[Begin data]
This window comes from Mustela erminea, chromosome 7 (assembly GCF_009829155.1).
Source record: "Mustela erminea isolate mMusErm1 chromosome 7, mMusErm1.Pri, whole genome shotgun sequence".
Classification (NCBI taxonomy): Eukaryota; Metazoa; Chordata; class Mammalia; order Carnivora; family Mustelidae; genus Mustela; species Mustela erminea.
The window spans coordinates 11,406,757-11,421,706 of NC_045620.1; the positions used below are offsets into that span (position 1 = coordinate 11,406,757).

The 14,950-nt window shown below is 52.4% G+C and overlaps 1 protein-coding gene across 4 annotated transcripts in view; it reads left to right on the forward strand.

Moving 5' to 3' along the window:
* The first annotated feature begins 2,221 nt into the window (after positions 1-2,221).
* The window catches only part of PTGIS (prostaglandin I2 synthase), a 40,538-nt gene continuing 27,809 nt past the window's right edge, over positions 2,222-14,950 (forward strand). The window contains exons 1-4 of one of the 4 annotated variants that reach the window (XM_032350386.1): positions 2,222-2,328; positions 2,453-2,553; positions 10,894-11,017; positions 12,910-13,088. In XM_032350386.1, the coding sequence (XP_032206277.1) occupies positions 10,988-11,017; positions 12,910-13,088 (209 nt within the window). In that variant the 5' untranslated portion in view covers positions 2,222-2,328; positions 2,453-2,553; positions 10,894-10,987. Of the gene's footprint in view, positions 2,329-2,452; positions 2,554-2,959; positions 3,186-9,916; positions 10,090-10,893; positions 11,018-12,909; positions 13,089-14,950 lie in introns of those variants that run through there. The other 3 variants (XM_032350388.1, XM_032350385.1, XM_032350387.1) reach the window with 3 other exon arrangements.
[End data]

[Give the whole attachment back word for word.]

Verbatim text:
This window comes from Mustela erminea, chromosome 7 (assembly GCF_009829155.1).
Source record: "Mustela erminea isolate mMusErm1 chromosome 7, mMusErm1.Pri, whole genome shotgun sequence".
Classification (NCBI taxonomy): Eukaryota; Metazoa; Chordata; class Mammalia; order Carnivora; family Mustelidae; genus Mustela; species Mustela erminea.
The window spans coordinates 11,406,757-11,421,706 of NC_045620.1; the positions used below are offsets into that span (position 1 = coordinate 11,406,757).

The 14,950-nt window shown below is 52.4% G+C and overlaps 1 protein-coding gene across 4 annotated transcripts in view; it reads left to right on the forward strand.

Moving 5' to 3' along the window:
* The first annotated feature begins 2,221 nt into the window (after positions 1-2,221).
* The window catches only part of PTGIS (prostaglandin I2 synthase), a 40,538-nt gene continuing 27,809 nt past the window's right edge, over positions 2,222-14,950 (forward strand). The window contains exons 1-4 of one of the 4 annotated variants that reach the window (XM_032350386.1): positions 2,222-2,328; positions 2,453-2,553; positions 10,894-11,017; positions 12,910-13,088. In XM_032350386.1, the coding sequence (XP_032206277.1) occupies positions 10,988-11,017; positions 12,910-13,088 (209 nt within the window). In that variant the 5' untranslated portion in view covers positions 2,222-2,328; positions 2,453-2,553; positions 10,894-10,987. Of the gene's footprint in view, positions 2,329-2,452; positions 2,554-2,959; positions 3,186-9,916; positions 10,090-10,893; positions 11,018-12,909; positions 13,089-14,950 lie in introns of those variants that run through there. The other 3 variants (XM_032350388.1, XM_032350385.1, XM_032350387.1) reach the window with 3 other exon arrangements.